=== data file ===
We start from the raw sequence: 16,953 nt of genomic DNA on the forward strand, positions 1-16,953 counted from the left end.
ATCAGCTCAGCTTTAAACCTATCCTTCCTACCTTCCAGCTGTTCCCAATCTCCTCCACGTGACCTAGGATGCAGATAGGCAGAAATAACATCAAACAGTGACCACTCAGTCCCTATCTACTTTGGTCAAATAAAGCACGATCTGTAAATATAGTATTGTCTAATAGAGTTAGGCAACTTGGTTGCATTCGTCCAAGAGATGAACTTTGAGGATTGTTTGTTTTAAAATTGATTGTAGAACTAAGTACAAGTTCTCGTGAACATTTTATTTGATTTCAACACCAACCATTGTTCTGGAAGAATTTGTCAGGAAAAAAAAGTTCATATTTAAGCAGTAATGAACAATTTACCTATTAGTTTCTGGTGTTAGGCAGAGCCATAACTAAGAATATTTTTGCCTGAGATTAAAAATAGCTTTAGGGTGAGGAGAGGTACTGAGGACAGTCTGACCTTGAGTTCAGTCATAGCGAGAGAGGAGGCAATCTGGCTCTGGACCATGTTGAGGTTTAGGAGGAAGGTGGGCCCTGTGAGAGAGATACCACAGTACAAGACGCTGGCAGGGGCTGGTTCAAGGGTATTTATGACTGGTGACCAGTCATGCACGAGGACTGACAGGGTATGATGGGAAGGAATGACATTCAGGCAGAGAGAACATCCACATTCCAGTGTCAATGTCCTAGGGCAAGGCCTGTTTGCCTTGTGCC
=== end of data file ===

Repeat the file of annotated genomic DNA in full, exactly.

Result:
We start from the raw sequence: 16,953 nt of genomic DNA on the forward strand, positions 1-16,953 counted from the left end.
ATCAGCTCAGCTTTAAACCTATCCTTCCTACCTTCCAGCTGTTCCCAATCTCCTCCACGTGACCTAGGATGCAGATAGGCAGAAATAACATCAAACAGTGACCACTCAGTCCCTATCTACTTTGGTCAAATAAAGCACGATCTGTAAATATAGTATTGTCTAATAGAGTTAGGCAACTTGGTTGCATTCGTCCAAGAGATGAACTTTGAGGATTGTTTGTTTTAAAATTGATTGTAGAACTAAGTACAAGTTCTCGTGAACATTTTATTTGATTTCAACACCAACCATTGTTCTGGAAGAATTTGTCAGGAAAAAAAAGTTCATATTTAAGCAGTAATGAACAATTTACCTATTAGTTTCTGGTGTTAGGCAGAGCCATAACTAAGAATATTTTTGCCTGAGATTAAAAATAGCTTTAGGGTGAGGAGAGGTACTGAGGACAGTCTGACCTTGAGTTCAGTCATAGCGAGAGAGGAGGCAATCTGGCTCTGGACCATGTTGAGGTTTAGGAGGAAGGTGGGCCCTGTGAGAGAGATACCACAGTACAAGACGCTGGCAGGGGCTGGTTCAAGGGTATTTATGACTGGTGACCAGTCATGCACGAGGACTGACAGGGTATGATGGGAAGGAATGACATTCAGGCAGAGAGAACATCCACATTCCAGTGTCAATGTCCTAGGGCAAGGCCTGTTTGCCTTGTGCC